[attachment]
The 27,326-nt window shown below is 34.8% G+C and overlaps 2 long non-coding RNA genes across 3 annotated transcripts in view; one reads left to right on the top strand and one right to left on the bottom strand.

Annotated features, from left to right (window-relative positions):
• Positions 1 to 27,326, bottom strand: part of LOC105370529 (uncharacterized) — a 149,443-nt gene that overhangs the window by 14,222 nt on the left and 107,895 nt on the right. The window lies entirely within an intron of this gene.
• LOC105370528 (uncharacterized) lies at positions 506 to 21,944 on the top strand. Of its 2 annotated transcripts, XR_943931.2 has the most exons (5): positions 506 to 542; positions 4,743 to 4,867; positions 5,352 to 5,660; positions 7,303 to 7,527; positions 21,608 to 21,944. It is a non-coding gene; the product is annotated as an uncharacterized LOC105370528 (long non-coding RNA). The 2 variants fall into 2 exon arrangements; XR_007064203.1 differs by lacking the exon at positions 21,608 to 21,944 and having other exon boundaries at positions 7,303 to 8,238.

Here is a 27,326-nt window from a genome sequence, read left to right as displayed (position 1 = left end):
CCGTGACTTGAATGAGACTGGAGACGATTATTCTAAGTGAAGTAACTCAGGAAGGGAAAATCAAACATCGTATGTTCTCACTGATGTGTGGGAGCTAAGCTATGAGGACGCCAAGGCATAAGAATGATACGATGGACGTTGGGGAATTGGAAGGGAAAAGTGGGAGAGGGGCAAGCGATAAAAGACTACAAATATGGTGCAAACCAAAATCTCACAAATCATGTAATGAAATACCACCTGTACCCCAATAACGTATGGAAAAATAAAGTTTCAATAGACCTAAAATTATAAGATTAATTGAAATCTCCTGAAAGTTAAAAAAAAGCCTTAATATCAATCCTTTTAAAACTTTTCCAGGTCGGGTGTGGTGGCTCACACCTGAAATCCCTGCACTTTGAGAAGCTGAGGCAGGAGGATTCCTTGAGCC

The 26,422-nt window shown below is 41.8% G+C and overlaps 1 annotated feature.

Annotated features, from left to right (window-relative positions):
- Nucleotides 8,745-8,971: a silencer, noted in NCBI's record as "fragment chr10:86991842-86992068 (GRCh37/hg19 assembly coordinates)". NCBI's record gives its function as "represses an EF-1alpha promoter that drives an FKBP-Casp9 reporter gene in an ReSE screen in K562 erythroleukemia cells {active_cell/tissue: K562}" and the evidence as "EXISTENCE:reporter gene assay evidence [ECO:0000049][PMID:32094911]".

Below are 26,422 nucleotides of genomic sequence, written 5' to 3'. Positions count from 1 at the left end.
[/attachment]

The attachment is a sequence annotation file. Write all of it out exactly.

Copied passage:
The 27,326-nt window shown below is 34.8% G+C and overlaps 2 long non-coding RNA genes across 3 annotated transcripts in view; one reads left to right on the top strand and one right to left on the bottom strand.

Annotated features, from left to right (window-relative positions):
• Positions 1 to 27,326, bottom strand: part of LOC105370529 (uncharacterized) — a 149,443-nt gene that overhangs the window by 14,222 nt on the left and 107,895 nt on the right. The window lies entirely within an intron of this gene.
• LOC105370528 (uncharacterized) lies at positions 506 to 21,944 on the top strand. Of its 2 annotated transcripts, XR_943931.2 has the most exons (5): positions 506 to 542; positions 4,743 to 4,867; positions 5,352 to 5,660; positions 7,303 to 7,527; positions 21,608 to 21,944. It is a non-coding gene; the product is annotated as an uncharacterized LOC105370528 (long non-coding RNA). The 2 variants fall into 2 exon arrangements; XR_007064203.1 differs by lacking the exon at positions 21,608 to 21,944 and having other exon boundaries at positions 7,303 to 8,238.

Here is a 27,326-nt window from a genome sequence, read left to right as displayed (position 1 = left end):
CCGTGACTTGAATGAGACTGGAGACGATTATTCTAAGTGAAGTAACTCAGGAAGGGAAAATCAAACATCGTATGTTCTCACTGATGTGTGGGAGCTAAGCTATGAGGACGCCAAGGCATAAGAATGATACGATGGACGTTGGGGAATTGGAAGGGAAAAGTGGGAGAGGGGCAAGCGATAAAAGACTACAAATATGGTGCAAACCAAAATCTCACAAATCATGTAATGAAATACCACCTGTACCCCAATAACGTATGGAAAAATAAAGTTTCAATAGACCTAAAATTATAAGATTAATTGAAATCTCCTGAAAGTTAAAAAAAAGCCTTAATATCAATCCTTTTAAAACTTTTCCAGGTCGGGTGTGGTGGCTCACACCTGAAATCCCTGCACTTTGAGAAGCTGAGGCAGGAGGATTCCTTGAGCC

The 26,422-nt window shown below is 41.8% G+C and overlaps 1 annotated feature.

Annotated features, from left to right (window-relative positions):
- Nucleotides 8,745-8,971: a silencer, noted in NCBI's record as "fragment chr10:86991842-86992068 (GRCh37/hg19 assembly coordinates)". NCBI's record gives its function as "represses an EF-1alpha promoter that drives an FKBP-Casp9 reporter gene in an ReSE screen in K562 erythroleukemia cells {active_cell/tissue: K562}" and the evidence as "EXISTENCE:reporter gene assay evidence [ECO:0000049][PMID:32094911]".

Below are 26,422 nucleotides of genomic sequence, written 5' to 3'. Positions count from 1 at the left end.